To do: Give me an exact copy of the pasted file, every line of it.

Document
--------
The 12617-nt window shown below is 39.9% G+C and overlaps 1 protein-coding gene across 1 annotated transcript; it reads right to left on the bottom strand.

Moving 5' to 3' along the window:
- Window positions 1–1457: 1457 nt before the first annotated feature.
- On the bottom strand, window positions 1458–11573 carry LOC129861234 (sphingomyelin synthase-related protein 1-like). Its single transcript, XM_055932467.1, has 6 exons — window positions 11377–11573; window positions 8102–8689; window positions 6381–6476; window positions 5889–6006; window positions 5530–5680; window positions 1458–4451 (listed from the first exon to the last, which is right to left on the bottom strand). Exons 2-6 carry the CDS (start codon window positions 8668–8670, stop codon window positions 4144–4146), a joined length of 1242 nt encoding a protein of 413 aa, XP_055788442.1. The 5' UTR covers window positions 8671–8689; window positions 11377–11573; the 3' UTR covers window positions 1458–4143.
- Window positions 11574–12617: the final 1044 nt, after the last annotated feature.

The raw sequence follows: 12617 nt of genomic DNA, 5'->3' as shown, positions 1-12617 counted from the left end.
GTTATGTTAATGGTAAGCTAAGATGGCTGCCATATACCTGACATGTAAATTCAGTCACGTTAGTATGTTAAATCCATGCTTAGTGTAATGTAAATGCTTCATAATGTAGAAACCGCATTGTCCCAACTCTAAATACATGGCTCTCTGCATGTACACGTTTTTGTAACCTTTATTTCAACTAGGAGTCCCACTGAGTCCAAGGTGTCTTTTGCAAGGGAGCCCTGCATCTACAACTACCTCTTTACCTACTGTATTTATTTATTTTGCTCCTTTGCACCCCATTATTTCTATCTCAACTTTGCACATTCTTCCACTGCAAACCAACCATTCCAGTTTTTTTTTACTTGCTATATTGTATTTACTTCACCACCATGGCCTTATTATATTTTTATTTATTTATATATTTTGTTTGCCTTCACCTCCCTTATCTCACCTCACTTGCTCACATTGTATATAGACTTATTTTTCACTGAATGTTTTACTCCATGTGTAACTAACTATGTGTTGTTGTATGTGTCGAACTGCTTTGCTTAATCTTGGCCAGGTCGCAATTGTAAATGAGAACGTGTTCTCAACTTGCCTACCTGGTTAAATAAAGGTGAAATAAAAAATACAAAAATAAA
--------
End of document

The 12617-nt window shown below is 39.9% G+C and overlaps 1 protein-coding gene across 1 annotated transcript; it reads right to left on the bottom strand.

Moving 5' to 3' along the window:
- Window positions 1–1457: 1457 nt before the first annotated feature.
- On the bottom strand, window positions 1458–11573 carry LOC129861234 (sphingomyelin synthase-related protein 1-like). Its single transcript, XM_055932467.1, has 6 exons — window positions 11377–11573; window positions 8102–8689; window positions 6381–6476; window positions 5889–6006; window positions 5530–5680; window positions 1458–4451 (listed from the first exon to the last, which is right to left on the bottom strand). Exons 2-6 carry the CDS (start codon window positions 8668–8670, stop codon window positions 4144–4146), a joined length of 1242 nt encoding a protein of 413 aa, XP_055788442.1. The 5' UTR covers window positions 8671–8689; window positions 11377–11573; the 3' UTR covers window positions 1458–4143.
- Window positions 11574–12617: the final 1044 nt, after the last annotated feature.

The raw sequence follows: 12617 nt of genomic DNA, 5'->3' as shown, positions 1-12617 counted from the left end.
GTTATGTTAATGGTAAGCTAAGATGGCTGCCATATACCTGACATGTAAATTCAGTCACGTTAGTATGTTAAATCCATGCTTAGTGTAATGTAAATGCTTCATAATGTAGAAACCGCATTGTCCCAACTCTAAATACATGGCTCTCTGCATGTACACGTTTTTGTAACCTTTATTTCAACTAGGAGTCCCACTGAGTCCAAGGTGTCTTTTGCAAGGGAGCCCTGCATCTACAACTACCTCTTTACCTACTGTATTTATTTATTTTGCTCCTTTGCACCCCATTATTTCTATCTCAACTTTGCACATTCTTCCACTGCAAACCAACCATTCCAGTTTTTTTTTACTTGCTATATTGTATTTACTTCACCACCATGGCCTTATTATATTTTTATTTATTTATATATTTTGTTTGCCTTCACCTCCCTTATCTCACCTCACTTGCTCACATTGTATATAGACTTATTTTTCACTGAATGTTTTACTCCATGTGTAACTAACTATGTGTTGTTGTATGTGTCGAACTGCTTTGCTTAATCTTGGCCAGGTCGCAATTGTAAATGAGAACGTGTTCTCAACTTGCCTACCTGGTTAAATAAAGGTGAAATAAAAAATACAAAAATAAA